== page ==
Posted by: kerryalina | 17 March 2012

Challenge Class 30: Be Careful What You Wish For

As I walked to class, I had one thought running through my head: “I’m halfway through my challenge!  I hope something truly remarkable happens in class today.”

Okay, okay, that’s two thoughts.  But I still should have known better.

As I settled into Pranayama breathing, the woman next to me blanched and lay down.  As I revelled in my pain-free neck and my first backbend in days, she trembled and shook on her mat.  As I took my party time sip of water, she struggled to breathe.  And as I finished the balancing series, she shut her eyes and became unresponsive to the teacher’s queries.

“Honey,” the teacher said, worried.  “I can’t check you’re okay if you don’t stay present.  How about you sit in the corridor for some cool air?”

The woman slowly lurched to her feet and staggered out the door.  As the teacher returned to her podium, she passed by my mat and earnestly whispered an entreaty – “Would you mind checking on her?  Please?


We sat on the bench outside the studio and talked.  It was her fourth class and she was expecting to be better at it by now.  “You will be,” I assured her.  “But it takes time.  Be patient.”

She was embarrassed that she’d sat out so many postures; ashamed to be sent out of the room.  She felt like everyone was staring and laughing at her.  “It happens to everyone,” I smiled.  “And they’re all concentrating too much on their own practice to notice yours.”

She suffers from severe depression and felt useless, pathetic and overwhelmed.  “I used to as well,” I confided.  “Stick with the practice.  It’s hard.  It’s really hard.  But it helps.  I can’t begin to describe just how much it helps.”

We sat and talked.  She ran to the toilet to throw up; I fetched some damp hand towels and a coconut water to cleanse her face and rehydrate her body.  She said she felt bad for taking me away from the hot room and I laughed.  “This is my tenth class in a row,” I said.  “I could do with a break.”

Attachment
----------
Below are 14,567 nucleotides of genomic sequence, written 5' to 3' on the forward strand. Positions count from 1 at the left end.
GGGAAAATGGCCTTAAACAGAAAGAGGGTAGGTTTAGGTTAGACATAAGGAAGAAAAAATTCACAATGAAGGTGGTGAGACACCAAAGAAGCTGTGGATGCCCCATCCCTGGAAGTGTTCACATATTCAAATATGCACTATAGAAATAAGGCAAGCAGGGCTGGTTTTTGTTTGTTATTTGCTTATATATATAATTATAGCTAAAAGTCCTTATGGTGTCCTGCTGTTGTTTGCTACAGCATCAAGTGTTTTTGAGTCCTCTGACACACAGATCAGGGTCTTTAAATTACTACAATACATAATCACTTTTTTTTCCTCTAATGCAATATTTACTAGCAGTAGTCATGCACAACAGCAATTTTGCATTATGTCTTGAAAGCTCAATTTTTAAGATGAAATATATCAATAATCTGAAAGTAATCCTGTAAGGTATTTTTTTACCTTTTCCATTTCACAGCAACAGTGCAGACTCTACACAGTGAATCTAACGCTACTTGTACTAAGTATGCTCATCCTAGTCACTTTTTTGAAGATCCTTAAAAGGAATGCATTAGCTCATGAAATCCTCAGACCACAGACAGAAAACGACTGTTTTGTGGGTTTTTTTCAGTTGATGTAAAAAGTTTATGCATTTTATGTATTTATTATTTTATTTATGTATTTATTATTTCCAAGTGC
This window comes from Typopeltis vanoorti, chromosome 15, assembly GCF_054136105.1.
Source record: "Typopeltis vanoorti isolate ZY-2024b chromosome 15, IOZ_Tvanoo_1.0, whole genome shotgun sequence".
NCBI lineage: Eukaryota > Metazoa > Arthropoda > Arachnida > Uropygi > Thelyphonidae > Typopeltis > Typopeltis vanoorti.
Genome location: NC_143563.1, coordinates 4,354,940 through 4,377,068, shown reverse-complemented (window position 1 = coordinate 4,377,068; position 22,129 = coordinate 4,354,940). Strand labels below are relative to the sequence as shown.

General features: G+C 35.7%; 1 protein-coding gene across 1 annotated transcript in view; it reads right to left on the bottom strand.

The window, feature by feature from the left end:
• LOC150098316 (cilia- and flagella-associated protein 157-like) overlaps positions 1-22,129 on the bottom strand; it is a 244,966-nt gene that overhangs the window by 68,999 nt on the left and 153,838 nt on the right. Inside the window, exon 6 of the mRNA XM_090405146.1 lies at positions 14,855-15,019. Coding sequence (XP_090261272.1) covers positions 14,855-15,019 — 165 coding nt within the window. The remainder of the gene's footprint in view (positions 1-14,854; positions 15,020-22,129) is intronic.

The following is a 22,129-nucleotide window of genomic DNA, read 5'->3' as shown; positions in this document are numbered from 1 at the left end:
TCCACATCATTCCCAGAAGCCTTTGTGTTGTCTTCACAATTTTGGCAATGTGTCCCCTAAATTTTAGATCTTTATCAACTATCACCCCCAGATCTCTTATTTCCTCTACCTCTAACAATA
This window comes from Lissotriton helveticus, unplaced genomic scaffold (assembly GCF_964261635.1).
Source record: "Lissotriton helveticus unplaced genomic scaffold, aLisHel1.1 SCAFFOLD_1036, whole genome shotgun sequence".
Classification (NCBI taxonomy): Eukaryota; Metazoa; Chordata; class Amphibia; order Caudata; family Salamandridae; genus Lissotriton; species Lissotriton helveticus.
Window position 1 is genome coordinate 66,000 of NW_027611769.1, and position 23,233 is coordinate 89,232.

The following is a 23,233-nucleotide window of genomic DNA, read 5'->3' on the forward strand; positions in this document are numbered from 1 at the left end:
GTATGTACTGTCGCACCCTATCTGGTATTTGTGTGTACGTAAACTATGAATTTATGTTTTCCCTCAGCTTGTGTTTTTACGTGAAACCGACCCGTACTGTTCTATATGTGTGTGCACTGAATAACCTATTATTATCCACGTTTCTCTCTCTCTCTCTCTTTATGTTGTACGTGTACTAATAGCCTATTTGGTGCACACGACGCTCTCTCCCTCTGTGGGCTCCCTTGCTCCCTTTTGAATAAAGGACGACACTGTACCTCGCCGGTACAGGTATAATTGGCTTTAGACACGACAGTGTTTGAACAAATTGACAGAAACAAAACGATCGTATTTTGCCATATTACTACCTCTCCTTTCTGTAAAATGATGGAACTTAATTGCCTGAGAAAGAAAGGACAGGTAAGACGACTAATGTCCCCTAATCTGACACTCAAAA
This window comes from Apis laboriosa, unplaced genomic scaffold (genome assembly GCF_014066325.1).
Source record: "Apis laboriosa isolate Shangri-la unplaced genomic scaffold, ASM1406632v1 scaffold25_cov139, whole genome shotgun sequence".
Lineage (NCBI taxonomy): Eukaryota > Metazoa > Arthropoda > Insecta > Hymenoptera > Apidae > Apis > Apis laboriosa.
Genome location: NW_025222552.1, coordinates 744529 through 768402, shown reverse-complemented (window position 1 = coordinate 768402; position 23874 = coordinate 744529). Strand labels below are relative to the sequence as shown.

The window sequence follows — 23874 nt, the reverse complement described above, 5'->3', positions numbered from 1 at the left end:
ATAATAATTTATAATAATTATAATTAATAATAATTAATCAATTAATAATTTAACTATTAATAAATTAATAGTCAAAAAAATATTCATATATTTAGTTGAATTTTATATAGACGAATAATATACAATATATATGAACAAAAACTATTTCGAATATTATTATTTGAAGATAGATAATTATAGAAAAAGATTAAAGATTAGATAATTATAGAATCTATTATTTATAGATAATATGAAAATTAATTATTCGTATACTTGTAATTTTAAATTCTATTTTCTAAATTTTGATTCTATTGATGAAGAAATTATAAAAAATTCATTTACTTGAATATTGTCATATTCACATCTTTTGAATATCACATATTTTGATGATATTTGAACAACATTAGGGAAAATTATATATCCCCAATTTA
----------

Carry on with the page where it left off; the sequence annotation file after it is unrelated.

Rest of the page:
We talked some more.  She’s in such a similar place to my own when I started.  Struggling just to stay afloat; feeling like it’s useless to even try.  I’m shocked at how familiar her questions are – and by just how many of them I have answers to.  Something I never could have believed last year.

At last the teacher came out and checked on us.  Unlocked the front door and walked the woman out.  Motioned me back into the hot room, where I settled into Savasana.  The heat hits me like a wall after the chill in the corridor, but it’s familiar and comforting and what I crave.


As new friends cross my path after class, they stop to chat.  “Was it annoying to miss half the class?  Aren’t you upset?”  I don’t know how to respond, so I laugh nervously and shake my head.  How do I explain that I’ve been there – sent out of the room because I couldn’t stop crying?  That I sat by myself in the corridor, my body wracked with sobs and sadness and suffering and shame… and that I’d never felt so alone?  That I would rather miss a month of classes than have someone else endure the same?

I highly doubt that my life will be in any way negatively impacted because I missed half an hour of Bikram on the 17th of March 2012.  But what I desperately hope is that she will feel just slightly less alone for having someone sit and talk with her for those same 30 minutes.



  1. This one brought tears to my eyes! Thank you, thank you thank you! For being there for her, for you, and for sharing it with all of us.

  2. Sometimes…. the most “remarkable” part of our practice happens when we step off our mat. Namaste.

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